Turn-based strategy games that were built for PC first and foremost can be hit or miss in their execution when ported to a console, and Battle Worlds: Kronos feels like a mixed bag as a result. It’s difficult to assess whether this is a bad port or if the port itself was done right but the design of the game was clunky to start with.

For the most part, it does seem like the flaws inherent to Battle Worlds: Kronos are by design. This is evidenced by how smoothly things like the Switch touch screen were implemented. Ports from PC to console tend to suffer from a poor control scheme in general: micromanagement is just easier with a mouse and keyboard setup. However, the feeling you get when playing this game on Switch isn’t that the controls themselves are bad but that some of the game design choices were.

It’s never a good sign if a game patronizes the player, yet Battle Worlds: Kronos does this right off the bat. When you load the tutorial, you are greeted by a message informing you that the game is difficult, but fair if you pay attention to the tutorial. This is fair. What isn’t fair though (and what sets the tone) is that you are then prompted to tell the game that yes, you will pay attention to the tutorial three times before you even get to take your first action on the battlefield.

After this, you are taken to the tutorial map and this is where you get your first taste of a game that unfortunately suffers from several issues: controlling your army seems counterintuitive at times and the interface feels both limited and cluttered at the same time. Relevant information regarding units on screen is hidden behind menus, and unlike most turn-based strategy games, there is no “undo” button, which seems like an odd design choice as you still need to confirm the end of your turn.

This is taken further in buildings and creating extra units: you are never given enough information and -especially in the beginning- you won’t even know what building will provide what unit until you see that unit spawn.

Battle Worlds: Kronos makes a lot of promises. It promises an easy-to-learn but difficult to master game, which is the formula every strategy game strives for. It promises an engaging sixty-hour campaign where you will face several enemies and will experience both sides of war, and it promises several possible playstyles. That final promise, sadly, feels the emptiest. Every faction uses the exact same units -explained in the game by the fact that they all purchase their gear from the same weapons manufacturer- with one exception: each army has a single unique unit that only they can use in battle.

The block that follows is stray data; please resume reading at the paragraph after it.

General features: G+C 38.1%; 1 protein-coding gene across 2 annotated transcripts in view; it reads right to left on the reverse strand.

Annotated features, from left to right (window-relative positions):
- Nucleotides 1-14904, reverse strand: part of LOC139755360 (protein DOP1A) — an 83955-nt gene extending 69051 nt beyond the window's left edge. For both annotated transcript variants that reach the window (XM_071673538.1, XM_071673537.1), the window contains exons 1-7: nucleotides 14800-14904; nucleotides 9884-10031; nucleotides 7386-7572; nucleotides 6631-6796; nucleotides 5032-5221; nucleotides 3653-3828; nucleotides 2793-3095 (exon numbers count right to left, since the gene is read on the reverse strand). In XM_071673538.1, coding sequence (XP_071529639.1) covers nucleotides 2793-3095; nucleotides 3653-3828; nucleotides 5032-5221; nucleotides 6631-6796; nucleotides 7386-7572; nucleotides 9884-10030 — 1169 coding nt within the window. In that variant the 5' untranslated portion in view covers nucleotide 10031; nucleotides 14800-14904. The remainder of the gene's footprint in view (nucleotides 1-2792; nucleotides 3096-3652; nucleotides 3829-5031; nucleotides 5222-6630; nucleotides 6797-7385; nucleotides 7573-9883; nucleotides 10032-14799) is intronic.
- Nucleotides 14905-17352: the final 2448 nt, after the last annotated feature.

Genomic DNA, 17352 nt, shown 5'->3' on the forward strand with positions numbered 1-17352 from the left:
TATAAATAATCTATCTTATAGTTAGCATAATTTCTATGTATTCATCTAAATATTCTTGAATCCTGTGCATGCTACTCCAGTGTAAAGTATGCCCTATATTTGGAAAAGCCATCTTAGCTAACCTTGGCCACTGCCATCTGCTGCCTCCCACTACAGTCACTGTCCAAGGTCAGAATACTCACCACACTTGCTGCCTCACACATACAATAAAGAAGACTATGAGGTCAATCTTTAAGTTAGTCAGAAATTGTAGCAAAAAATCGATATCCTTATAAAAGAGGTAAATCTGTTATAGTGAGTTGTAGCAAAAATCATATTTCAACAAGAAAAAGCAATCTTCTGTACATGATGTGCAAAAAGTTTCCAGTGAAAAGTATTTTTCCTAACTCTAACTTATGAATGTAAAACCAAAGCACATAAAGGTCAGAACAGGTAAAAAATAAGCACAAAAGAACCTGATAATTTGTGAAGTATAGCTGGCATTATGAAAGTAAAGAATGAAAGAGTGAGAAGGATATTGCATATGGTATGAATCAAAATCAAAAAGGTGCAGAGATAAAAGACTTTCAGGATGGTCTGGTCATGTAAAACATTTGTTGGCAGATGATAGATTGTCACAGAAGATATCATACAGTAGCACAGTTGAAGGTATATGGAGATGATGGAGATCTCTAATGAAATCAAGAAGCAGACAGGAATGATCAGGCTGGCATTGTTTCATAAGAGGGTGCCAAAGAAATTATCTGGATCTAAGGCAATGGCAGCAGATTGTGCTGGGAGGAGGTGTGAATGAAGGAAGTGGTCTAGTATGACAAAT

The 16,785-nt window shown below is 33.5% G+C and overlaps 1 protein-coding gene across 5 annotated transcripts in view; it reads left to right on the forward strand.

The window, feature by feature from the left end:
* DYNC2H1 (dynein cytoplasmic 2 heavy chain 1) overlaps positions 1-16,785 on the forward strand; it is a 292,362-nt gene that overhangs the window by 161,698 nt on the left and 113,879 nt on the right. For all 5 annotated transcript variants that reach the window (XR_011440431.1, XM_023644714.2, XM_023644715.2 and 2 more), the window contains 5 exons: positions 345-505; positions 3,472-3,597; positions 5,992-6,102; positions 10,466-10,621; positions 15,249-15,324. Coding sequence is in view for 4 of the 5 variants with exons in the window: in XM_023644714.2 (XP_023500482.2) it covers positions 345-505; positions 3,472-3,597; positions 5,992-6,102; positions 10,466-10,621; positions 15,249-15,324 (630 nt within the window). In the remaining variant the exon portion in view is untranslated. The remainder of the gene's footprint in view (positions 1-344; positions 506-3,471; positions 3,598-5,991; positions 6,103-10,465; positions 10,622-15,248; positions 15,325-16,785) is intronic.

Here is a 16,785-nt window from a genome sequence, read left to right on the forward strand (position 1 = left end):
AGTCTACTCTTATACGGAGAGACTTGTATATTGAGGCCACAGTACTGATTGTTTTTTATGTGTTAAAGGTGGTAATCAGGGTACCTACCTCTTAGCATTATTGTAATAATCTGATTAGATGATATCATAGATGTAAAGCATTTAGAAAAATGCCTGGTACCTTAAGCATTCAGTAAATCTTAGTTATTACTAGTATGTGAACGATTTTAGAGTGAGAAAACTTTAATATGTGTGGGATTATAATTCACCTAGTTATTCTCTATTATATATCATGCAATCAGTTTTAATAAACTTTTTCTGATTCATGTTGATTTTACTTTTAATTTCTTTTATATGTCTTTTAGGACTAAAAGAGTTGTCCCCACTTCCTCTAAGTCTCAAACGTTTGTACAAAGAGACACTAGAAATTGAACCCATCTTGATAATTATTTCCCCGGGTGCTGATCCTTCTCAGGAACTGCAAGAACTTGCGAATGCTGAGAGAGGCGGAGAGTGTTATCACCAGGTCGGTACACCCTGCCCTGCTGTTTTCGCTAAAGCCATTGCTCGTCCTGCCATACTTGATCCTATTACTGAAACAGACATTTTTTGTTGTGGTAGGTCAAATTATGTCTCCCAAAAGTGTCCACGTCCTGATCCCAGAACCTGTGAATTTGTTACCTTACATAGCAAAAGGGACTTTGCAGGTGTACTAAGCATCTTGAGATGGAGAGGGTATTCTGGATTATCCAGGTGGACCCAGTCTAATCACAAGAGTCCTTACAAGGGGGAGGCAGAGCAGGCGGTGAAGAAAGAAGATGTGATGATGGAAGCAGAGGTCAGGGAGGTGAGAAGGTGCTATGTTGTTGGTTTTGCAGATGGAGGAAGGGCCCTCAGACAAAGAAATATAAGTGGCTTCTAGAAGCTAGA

Unfortunately, for a game that calls itself a strategy game, there is not a whole lot of strategy involved: the AI applies the same tactics on every map and will rush you with a seemingly near-infinite supply of units. Your best bet is to complete the map as fast as possible, with not a whole lot of creative freedom or coming up with different ways and strategies to win a map. It often feels like the only way to beat the game is to railroad and play it exactly the way the developer intended with very little margin of error or room for improvisation. For example, moving a unit simply to scout of the battlefield is a no-go, as a move action can only be done once, regardless of distance. Since a unit can only move as far as it can see, this means that you’re often forcing your expendable units to rush forward to lure out enemy units, who will be the first to attack most of the time.

This proves to be a repetitive and frustrating experience – you will find yourself replaying the same map over several times until you either happen upon the strategy the developers wanted you to employ or you simply give up and remind yourself there are better strategy games out there.


It’s hard to recommend Battle Worlds: Kronos on Switch to anyone but those that are really desperate for a turn-based strategy game on Switch -and if you are, keep in mind that there is a new Fire Emblem on the horizon. The issues with the limited AI could be avoided by engaging with other real players but even then you’re still stuck with a counterintuitive control scheme and a confusing, cluttered interface.


VN:F [1.9.22_1171]
Rating: 2.5/10 (4 votes cast)
VN:F [1.9.22_1171]
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Battle Worlds: Kronos - Review, 2.5 out of 10 based on 4 ratings